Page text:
The typical presentation consists in diffuse skin disease, predominantly involving the head and neck region, the trunk and the proximal limbs. Monolesional or paucilesional forms have been described and seem to portend a better prognosis (self-regression). There are several forms of LCH:
-Eosinophilic granuloma was used to describe a chronic unifocal LCH classically presenting as a solitary bone lesion in young adults, with no cutaneous involvement.
was characterized by multifocal, chronic involvement and classically presented as the triad of diabetes insipidus, proptosis, and lytic bone lesions. Cutaneous involvement was considered frequent in this form.-Hand-Schuller-Christian disease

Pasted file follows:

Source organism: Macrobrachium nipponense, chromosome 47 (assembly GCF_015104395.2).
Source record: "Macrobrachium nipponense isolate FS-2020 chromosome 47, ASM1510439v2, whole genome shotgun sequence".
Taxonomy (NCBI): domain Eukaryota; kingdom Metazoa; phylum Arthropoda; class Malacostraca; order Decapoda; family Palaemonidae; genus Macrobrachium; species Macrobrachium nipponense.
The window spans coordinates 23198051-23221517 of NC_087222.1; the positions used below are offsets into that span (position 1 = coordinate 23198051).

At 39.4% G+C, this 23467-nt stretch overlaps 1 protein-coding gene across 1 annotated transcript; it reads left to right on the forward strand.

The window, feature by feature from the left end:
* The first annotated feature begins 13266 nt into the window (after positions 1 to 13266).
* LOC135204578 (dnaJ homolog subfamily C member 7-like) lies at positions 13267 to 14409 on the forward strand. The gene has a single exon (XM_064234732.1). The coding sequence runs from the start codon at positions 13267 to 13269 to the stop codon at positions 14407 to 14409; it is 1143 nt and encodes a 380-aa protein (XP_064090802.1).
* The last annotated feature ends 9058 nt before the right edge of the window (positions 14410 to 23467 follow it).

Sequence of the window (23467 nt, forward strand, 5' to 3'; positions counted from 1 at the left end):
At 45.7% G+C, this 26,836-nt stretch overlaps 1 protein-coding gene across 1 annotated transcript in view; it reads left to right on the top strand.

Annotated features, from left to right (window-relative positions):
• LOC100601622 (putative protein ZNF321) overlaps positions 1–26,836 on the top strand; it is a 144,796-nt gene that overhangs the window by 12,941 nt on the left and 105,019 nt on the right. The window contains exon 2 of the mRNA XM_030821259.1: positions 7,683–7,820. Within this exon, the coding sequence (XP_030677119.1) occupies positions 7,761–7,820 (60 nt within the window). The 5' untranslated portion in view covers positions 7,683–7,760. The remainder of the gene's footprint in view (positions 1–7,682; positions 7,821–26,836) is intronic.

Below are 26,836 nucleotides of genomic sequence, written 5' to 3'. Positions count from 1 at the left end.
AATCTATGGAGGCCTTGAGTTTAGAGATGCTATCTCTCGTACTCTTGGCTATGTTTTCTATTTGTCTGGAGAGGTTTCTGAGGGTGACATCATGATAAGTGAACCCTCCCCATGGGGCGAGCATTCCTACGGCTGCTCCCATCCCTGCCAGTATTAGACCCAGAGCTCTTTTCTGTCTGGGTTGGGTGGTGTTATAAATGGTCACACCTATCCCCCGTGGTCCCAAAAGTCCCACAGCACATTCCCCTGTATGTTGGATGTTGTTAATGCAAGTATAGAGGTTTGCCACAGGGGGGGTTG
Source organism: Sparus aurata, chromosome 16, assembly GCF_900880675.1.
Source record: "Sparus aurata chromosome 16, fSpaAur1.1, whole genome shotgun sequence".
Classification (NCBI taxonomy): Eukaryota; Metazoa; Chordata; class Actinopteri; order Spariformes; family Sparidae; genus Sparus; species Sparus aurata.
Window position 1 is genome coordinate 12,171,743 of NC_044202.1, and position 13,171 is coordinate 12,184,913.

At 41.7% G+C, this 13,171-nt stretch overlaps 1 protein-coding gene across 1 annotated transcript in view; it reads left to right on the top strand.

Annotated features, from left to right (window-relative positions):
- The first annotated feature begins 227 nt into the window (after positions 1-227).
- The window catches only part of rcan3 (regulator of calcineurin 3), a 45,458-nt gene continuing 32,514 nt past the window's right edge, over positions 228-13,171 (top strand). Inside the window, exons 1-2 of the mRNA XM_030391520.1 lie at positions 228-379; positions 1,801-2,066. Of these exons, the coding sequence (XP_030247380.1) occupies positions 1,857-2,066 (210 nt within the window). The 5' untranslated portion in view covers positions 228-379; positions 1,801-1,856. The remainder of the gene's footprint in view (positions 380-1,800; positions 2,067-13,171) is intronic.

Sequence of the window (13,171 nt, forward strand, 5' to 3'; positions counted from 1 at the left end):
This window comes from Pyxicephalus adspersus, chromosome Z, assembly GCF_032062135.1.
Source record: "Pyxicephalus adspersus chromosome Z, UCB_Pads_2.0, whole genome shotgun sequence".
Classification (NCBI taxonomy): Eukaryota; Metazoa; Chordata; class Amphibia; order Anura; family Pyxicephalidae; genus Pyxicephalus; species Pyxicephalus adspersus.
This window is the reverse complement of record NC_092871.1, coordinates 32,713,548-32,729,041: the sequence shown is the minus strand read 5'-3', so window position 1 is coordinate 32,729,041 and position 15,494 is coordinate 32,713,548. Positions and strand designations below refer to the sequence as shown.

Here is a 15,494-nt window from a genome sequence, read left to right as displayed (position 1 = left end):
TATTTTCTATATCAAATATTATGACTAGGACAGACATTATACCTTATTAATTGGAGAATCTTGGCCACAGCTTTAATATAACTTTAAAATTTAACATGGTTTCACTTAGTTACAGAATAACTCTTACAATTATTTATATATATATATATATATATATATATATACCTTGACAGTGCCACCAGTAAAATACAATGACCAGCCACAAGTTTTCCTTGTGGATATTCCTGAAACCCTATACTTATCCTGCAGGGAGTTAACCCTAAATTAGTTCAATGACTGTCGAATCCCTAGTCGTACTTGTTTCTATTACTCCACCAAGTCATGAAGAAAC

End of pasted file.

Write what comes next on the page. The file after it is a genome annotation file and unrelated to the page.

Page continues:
-Letterer-Siwe disease was used to describe an acute, sometimes fulminant, disseminated disease, occurring predominantly in children younger than 2 years. Organs involved varied and included the skin, bone marrow, lymph nodes, spleen, liver, and lungs, with cutaneous abnormalities observed in as much as 80% of cases.
-Hashimoto-Pritzker disease, or congenital self-healing reticulohistiocytosis, was initially described in neonates, or during the first months of life, as a cutaneous LCH with self-regression (Figure 1).
LCH also occurs in bone, skin, lymph node, lungs, central nervous system, other (eg, thyroid, thymus), spleen, liver, hematopoietic system, lungs.
-Persistent erythematous dermatitis in flexural areas, especially inguinal folds, diaper area, axillary folds, retroauricular region, with scale/crust, mild skin infiltration leading to small coalescing papules, and sometimes a purpuric aspect. The papules can have a yellow to erythematous color.
-The lesion may also involve the trunk, limbs, or any cutaneous surface.